Avian flu ravages Alberta poultry producers

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Alberta has now lost about 900,000 poultry, more than double the next closest province according to figures updated by the Canadian Food Inspection Agency Thursday afternoon.

The total is an increase of 300,000 since the last update a week ago.

Ontario is the second hardest hit country, with approximately 425,000 birds from 23 farms affected.

“It’s tough – it’s very tough,” said Jeff Notenbomer, a poultry producer outside Lethbridge.

His herd has not been affected, but he hears how difficult it has been from 23 Alberta farms across the province, a number that will likely continue to grow.

“My heart definitely goes out to any producer who has had to euthanize their herds, and they have to go through this lengthy process,” Notenbomer said.

“I know of some farms where they tested positive three four weeks ago, the birds were euthanized two three weeks ago and they haven’t started the composting process yet,” he said. .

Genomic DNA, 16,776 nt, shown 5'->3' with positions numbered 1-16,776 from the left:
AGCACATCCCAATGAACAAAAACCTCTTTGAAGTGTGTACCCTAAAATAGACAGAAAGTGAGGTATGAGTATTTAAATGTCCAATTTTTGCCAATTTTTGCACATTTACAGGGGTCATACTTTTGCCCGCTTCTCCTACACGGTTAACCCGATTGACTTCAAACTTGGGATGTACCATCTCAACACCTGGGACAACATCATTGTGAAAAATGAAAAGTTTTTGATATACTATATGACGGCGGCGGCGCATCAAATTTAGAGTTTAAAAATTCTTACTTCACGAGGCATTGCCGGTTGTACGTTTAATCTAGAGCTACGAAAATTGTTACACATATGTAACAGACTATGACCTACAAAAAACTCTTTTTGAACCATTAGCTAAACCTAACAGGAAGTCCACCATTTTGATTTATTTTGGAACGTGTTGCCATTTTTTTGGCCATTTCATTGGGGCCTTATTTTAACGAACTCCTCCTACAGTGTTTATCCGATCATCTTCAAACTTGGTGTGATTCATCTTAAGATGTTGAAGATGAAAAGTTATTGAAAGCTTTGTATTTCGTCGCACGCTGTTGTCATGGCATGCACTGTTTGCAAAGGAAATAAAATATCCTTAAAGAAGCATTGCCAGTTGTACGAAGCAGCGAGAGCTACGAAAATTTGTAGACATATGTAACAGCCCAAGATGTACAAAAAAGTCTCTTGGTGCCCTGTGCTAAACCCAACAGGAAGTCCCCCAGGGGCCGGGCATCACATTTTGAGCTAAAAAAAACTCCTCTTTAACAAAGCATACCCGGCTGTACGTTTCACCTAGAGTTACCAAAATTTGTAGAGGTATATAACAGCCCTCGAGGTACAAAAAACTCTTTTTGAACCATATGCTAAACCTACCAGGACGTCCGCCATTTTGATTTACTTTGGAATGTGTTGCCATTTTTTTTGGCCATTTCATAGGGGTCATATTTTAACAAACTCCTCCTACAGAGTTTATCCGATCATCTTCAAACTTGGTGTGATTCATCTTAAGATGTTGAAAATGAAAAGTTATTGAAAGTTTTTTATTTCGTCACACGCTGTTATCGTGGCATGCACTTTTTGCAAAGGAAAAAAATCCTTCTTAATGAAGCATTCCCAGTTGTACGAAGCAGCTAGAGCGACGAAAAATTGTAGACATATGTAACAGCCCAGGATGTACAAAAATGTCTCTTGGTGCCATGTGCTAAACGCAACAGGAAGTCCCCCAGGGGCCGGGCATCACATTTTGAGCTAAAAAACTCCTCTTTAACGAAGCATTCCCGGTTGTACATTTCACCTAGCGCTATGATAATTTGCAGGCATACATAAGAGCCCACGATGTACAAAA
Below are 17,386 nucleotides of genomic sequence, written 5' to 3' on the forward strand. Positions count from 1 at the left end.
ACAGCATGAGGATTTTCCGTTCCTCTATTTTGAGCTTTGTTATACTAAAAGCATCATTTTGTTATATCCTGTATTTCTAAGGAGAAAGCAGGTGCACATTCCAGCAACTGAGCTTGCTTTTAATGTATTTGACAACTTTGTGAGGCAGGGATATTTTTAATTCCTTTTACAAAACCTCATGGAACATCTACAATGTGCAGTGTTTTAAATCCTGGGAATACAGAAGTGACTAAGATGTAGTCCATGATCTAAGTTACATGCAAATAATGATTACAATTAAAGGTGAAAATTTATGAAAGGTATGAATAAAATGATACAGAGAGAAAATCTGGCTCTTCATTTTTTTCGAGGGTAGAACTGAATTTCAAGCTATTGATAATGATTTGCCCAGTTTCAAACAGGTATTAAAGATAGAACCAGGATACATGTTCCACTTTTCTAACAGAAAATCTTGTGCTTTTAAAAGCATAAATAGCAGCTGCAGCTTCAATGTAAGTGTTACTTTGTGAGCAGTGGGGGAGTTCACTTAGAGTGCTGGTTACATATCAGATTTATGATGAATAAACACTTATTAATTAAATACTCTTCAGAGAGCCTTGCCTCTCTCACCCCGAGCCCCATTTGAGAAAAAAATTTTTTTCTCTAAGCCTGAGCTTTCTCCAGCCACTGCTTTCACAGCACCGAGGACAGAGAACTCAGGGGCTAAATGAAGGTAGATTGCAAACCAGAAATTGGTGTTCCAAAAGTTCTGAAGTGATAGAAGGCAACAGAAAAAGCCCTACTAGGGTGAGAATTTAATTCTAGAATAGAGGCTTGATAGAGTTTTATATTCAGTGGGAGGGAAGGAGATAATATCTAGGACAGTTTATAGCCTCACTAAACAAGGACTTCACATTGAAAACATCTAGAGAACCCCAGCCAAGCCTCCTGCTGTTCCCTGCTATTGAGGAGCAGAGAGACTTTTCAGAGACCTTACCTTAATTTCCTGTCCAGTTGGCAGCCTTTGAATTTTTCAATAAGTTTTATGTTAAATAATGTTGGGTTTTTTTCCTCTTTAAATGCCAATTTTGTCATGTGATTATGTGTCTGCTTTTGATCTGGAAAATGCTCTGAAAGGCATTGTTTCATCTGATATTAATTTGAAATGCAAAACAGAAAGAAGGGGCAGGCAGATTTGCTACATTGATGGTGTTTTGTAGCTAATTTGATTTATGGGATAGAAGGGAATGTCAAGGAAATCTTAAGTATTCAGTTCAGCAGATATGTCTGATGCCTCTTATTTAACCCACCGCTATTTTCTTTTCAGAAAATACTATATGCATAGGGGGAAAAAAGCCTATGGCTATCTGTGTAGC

EUTHANASIZING BIRDS

Once a case is detected, the CFIA takes control of the property, controlling what can come in and out of the farm. The federal agency then takes care of euthanizing the birds, using carbon dioxide, generally accepted as the most humane and efficient way to cull large flocks.

All the organic material used to care for the birds is then combined with the carcasses and composted. Once this is complete, cleaning begins, disinfection of barns and equipment.

It can take up to two or three months before a breeder can start rebuilding their herd.

The scattered pattern of infection suggests to inspectors that migrating wild birds are still the most likely cause of outbreaks.

This year’s strain of highly pathogenic bird flu has caused concern and damage around the world. While wild birds always have a certain amount in population, they have evolved over millennia to fight off infection. This year’s strain, however, leaves more wild birds dead. Some show signs of neurological symptoms such as head tremors.

It is hoped that warmer weather and the end of spring migration will lead to lower cases in Alberta.

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